How the Eagles salvaged the Cowboys’ season, saved Jason Garrett’s job, and enabled a Dallas dynasty | Marcus Hayes
With their season in peril and their coach's head on the block, a prime-time win made it sunny in Dallas again.
ARLINGTON, Texas — Within seconds of the final whistle Sunday night, a cart drove past the door of the Dallas Cowboys locker room. It carried Eagles owner Jeffrey Lurie and general manager Howie Roseman. Lurie looked grim; Roseman, stunned. Thousand-yard-stare stunned.
They had seen their future, and it was bleak.
Things had changed quickly.
On Friday afternoon, the Cowboys felt like a team on the brink of collapse. They’d lost three straight games and had fallen into a first-place tie with the 3-3 Eagles. Eight of the Cowboys’ starters were hurt. The Metroplex was calling for the head coach’s head.
But by midnight Sunday, the Cowboys looked like a boulder on a mountaintop poised to rumble down, smashing everything in its path. They looked like a mini-dynasty in the making; a mini-dynasty perhaps already made.
Dak Prescott had outplayed Carson Wentz, again. Jason Garrett had outcoached Doug Pederson, again. The Eagles had tailored their defense to corral the Cowboys’ playmakers, Amari Cooper and Ezekiel Elliott, but Elliott and Cooper combined for 253 yards and had outclassed the Eagles.
The Cowboys have become, by every measure, the best team in the NFC East. That isn’t likely to change any time soon. The Eagles’ 2017 Super Bowl season has proved to be an outlier, not “The New Normal” (that wouldn’t be the last prediction Doug Pederson got wrong).
Given the documented arrogance of “America’s Team,” as the Cowboys call themselves, this is not to be to be wished upon any division. But it is a real possibility — indeed, a probability — and it is upon us, so it must be faced, no matter how dismaying.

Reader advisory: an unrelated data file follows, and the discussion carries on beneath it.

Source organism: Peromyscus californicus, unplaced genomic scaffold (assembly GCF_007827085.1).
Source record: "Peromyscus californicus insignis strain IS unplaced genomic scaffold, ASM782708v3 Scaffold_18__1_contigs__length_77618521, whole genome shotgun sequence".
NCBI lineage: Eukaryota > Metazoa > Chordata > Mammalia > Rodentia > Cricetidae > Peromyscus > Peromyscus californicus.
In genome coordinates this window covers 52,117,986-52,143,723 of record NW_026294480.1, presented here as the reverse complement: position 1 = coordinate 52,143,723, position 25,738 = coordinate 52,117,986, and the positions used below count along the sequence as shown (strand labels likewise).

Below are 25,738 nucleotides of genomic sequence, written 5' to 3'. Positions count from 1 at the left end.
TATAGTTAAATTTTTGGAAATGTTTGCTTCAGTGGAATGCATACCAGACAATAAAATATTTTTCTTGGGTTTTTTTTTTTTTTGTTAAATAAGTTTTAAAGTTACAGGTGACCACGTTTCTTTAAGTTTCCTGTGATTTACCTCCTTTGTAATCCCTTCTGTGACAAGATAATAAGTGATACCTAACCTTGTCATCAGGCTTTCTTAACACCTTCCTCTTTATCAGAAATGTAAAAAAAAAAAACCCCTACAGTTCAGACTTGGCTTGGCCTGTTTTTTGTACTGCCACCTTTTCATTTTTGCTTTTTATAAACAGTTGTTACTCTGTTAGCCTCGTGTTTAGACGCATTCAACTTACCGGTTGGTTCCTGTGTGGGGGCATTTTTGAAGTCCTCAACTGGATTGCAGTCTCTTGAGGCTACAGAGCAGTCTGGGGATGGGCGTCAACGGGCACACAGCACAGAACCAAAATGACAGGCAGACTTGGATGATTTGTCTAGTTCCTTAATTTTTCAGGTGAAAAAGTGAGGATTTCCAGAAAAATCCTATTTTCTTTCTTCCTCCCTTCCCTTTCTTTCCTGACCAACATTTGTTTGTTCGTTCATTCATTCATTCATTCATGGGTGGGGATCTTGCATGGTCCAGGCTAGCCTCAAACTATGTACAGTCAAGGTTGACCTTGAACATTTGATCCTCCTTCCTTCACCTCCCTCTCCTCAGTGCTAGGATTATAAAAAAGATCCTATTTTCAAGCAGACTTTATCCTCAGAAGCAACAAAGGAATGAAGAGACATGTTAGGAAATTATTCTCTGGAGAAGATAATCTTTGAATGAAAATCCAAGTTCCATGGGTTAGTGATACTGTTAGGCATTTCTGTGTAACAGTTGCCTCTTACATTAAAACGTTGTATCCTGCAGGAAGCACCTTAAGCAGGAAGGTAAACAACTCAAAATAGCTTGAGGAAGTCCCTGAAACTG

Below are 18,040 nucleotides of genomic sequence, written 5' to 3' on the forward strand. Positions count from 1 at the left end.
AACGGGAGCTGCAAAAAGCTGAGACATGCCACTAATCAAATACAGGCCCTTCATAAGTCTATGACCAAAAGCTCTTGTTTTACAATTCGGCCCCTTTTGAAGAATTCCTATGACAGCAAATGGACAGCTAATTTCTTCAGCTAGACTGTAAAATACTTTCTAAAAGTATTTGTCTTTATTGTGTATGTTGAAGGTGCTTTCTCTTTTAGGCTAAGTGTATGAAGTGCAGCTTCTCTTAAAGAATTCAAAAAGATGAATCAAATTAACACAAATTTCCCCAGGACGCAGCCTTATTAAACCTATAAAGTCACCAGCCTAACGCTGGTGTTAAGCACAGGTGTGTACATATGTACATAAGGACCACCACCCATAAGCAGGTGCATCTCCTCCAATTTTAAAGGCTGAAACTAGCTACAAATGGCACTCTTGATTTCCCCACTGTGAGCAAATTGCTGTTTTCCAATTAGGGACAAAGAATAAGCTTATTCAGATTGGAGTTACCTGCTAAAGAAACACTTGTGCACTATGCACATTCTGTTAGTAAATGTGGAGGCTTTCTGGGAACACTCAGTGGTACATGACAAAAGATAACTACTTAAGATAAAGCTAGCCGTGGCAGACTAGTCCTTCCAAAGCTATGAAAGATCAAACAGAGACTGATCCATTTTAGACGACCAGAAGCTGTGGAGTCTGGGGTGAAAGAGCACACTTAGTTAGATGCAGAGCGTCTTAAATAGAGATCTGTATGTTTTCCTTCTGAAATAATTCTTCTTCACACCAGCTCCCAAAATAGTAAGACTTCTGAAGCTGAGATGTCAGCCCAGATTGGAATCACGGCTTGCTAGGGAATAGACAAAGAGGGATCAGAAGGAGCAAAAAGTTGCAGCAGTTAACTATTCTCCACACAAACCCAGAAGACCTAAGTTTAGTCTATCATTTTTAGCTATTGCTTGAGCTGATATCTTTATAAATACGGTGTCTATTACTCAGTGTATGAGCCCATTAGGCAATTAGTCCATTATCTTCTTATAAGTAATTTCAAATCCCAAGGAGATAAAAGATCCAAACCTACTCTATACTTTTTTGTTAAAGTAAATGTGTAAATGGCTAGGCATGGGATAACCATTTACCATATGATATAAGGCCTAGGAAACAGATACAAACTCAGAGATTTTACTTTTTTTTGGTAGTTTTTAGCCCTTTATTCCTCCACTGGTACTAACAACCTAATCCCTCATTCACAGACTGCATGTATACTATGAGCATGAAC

Garrett now has beaten Pederson four times in a row, by an aggregate score of 99-53. Garrett also has won two of the last three NFC East titles, and he regained first place after Sunday night’s 37-10 laugher.
His team, now 4-3, has a bye this week. It then resumes its schedule at the Giants; so, 5-3.
The Eagles, now 3-4, can watch that Monday night game from home, since they’ll have the bye in Week 10, but only after traveling to the 5-1 Bills this weekend, then hosting the Chicago Bears.
So, with seven injured starters — DeSean Jackson, Jason Peters, Nigel Bradham, Ronald Darby, Avonte Maddox, Darren Sproles, and Tim Jernigan — 3-5 is a lot more likely than 4-4 going into Week 9.
With a win Sunday night the Eagles had a chance to avert all of this. They could have put Jerry Jones in a vexing position: Either fire Garrett on Monday, or spend two weeks defending his decision to retain him. Garrett — in nine seasons of leading the team that practices at the end of a street called the Avenue of Champions — is 2-3 in the playoffs.
Might that change, too? It could happen. The Cowboys lost to the Saints and Packers, but those teams are both 6-1, and they played the Saints on the road, and the Packers employ Aaron Rodgers, the best quarterback ever. They then lost to the Jets, but did so without their two starting tackles, without two starting cornerbacks, and without two starting receivers (Cooper left after the first series). Five of those players returned Sunday night. All played well. DeMarcus Lawrence, who recorded his first sack in 10 games against the Eagles, was inspired.
“It’s major motivation,” said Lawrence. “Your guy is limping around and hurting, but he still comes out and battles with you?”
That’s a sign that players want to keep their coach around. A couple of playoff wins and Garrett, a lame duck in 2019, will earn an extension. None of the players who played hurt Sunday night got worse, and linebacker Leighton Vander Esch’s stinger isn’t expected to keep him sidelined when the Cowboys resume their schedule in two weeks.
They are getting healthier by the hour. They’re 36-19 since they drafted Elliott and Dak Prescott, whose 102.6 passer rating this season ranks sixth among regular starters, and whose 303.3 passing yards per game is his best by more than 20 percent.
Considering the abysmal state of the Giants and Redskins, the NFC East is a two-team race, which won’t change anytime soon. Love them or, more likely, hate them, the Cowboys are the better of those two teams, and they’re getting better all the time.
And Lurie and Roseman know it.